}

transform

While the map method creates a new collection, sometimes you would want to edit the original collection. The transform method takes a callback method and performs an action on the same collection.

Since transforming does not create a new collection, you do not need to assign it to a new value.

    /**
     * Transform perfoms an action on an original collection.
     */
    public function transformMe()
    {
        $names = collect([
            'Albert', 'Ben', 'Charles', 'Dan', 'Eric', 'Xavier', 'Yuri', 'Zane'
        ]);

        $names->transform(function ($name, $key) {
            return strlen($name);
        });

        $names->toArray();
        //[6, 3, 7, 3, 4, 6, 4, 4,]
    }

reduce

Unlike the map and transform methods, the reduce method returns a single value. It passes the result of each iteration to the next iteration.

For instance, to get the sum of integer values in a collection, reduce passes the sum of subsequent numbers and performs an addition of the result to the next number iteratively.

    /**
     * Get the sum of numbers in a collection
     */
    public function reduceMe()
    {
        $numbers = collect([
            1, 2, 3, 4, 5, 6, 7, 8, 9, 10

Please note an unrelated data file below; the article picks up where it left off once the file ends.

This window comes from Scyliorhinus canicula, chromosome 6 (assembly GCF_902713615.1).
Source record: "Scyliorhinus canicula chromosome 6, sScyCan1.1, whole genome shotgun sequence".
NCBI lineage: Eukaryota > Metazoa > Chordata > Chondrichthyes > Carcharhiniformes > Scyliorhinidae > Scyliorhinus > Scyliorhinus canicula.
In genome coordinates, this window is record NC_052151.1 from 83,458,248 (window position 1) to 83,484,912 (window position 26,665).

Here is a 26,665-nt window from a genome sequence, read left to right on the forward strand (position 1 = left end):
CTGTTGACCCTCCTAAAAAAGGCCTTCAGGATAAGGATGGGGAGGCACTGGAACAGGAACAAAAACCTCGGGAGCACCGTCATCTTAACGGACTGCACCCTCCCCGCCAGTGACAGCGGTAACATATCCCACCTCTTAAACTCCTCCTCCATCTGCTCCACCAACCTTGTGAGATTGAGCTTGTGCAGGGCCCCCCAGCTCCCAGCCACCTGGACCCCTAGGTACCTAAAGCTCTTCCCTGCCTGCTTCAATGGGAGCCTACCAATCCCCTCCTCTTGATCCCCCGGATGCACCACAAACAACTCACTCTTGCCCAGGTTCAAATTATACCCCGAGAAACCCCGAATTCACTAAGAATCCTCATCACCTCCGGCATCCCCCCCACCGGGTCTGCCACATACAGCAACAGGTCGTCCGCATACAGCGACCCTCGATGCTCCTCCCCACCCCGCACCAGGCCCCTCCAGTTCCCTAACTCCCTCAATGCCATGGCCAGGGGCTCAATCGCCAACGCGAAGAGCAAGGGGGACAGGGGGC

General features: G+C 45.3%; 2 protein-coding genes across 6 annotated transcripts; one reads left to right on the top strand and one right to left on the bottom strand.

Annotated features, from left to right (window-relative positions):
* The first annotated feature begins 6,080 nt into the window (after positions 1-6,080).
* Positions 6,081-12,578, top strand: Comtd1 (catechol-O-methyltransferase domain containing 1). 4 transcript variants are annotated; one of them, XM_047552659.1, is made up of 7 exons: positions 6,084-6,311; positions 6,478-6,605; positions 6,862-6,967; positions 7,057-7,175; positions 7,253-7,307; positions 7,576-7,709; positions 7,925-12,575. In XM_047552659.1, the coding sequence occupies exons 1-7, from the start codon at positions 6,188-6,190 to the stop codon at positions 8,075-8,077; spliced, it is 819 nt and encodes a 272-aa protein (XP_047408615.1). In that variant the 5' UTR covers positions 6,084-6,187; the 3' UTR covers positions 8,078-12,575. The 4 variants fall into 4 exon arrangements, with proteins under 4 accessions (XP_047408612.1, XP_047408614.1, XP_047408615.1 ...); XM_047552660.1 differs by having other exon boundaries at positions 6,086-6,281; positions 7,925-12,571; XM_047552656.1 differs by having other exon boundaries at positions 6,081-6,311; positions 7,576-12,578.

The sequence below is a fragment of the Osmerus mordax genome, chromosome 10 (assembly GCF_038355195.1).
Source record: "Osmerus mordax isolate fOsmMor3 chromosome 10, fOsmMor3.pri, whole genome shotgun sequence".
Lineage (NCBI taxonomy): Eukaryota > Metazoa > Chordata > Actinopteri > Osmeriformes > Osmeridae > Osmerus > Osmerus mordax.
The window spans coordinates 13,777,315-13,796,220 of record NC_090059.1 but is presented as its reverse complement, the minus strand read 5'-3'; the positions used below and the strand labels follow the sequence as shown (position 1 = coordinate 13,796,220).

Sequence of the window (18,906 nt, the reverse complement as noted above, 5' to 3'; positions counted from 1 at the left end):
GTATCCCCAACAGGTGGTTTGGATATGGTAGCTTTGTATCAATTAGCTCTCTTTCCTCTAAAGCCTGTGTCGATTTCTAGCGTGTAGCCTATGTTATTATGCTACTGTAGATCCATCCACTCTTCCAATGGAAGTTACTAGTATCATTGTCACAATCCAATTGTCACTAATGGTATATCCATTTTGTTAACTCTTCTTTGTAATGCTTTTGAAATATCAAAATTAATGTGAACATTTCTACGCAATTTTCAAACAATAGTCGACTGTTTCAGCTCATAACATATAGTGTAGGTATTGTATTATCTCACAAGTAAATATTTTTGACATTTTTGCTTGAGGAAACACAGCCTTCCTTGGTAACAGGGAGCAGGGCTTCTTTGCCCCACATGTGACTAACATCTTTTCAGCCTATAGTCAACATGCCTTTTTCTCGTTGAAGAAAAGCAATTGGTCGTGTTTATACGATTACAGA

]);

        $sum = $numbers->reduce(function ($sum, $number) {
            return $sum + $number;
        });
        //55
    }

each

The each method passes each of the items through a callback function.

The most interesting section about the each method is that you can easily break out of the iteration by simply returning false in the callback function.

    /**
     * Print out a list of numbers that are lesser than or
     * equal to five
     */
    public function eachMethod()
    {
        $numbers = collect([1, 2, 3, 4, 5, 6, 7, 8, 9, 10]);
        $smallNumbers = $numbers->each(function ($num, $key) {
            if ($num > 5) {
                return false;
            }
            echo $num .", ";
        });
        //1, 2, 3, 4, 5,
    }

every

The every method creates a new collection that is made up of every n-th element in a collection.

Using A Collection As A Set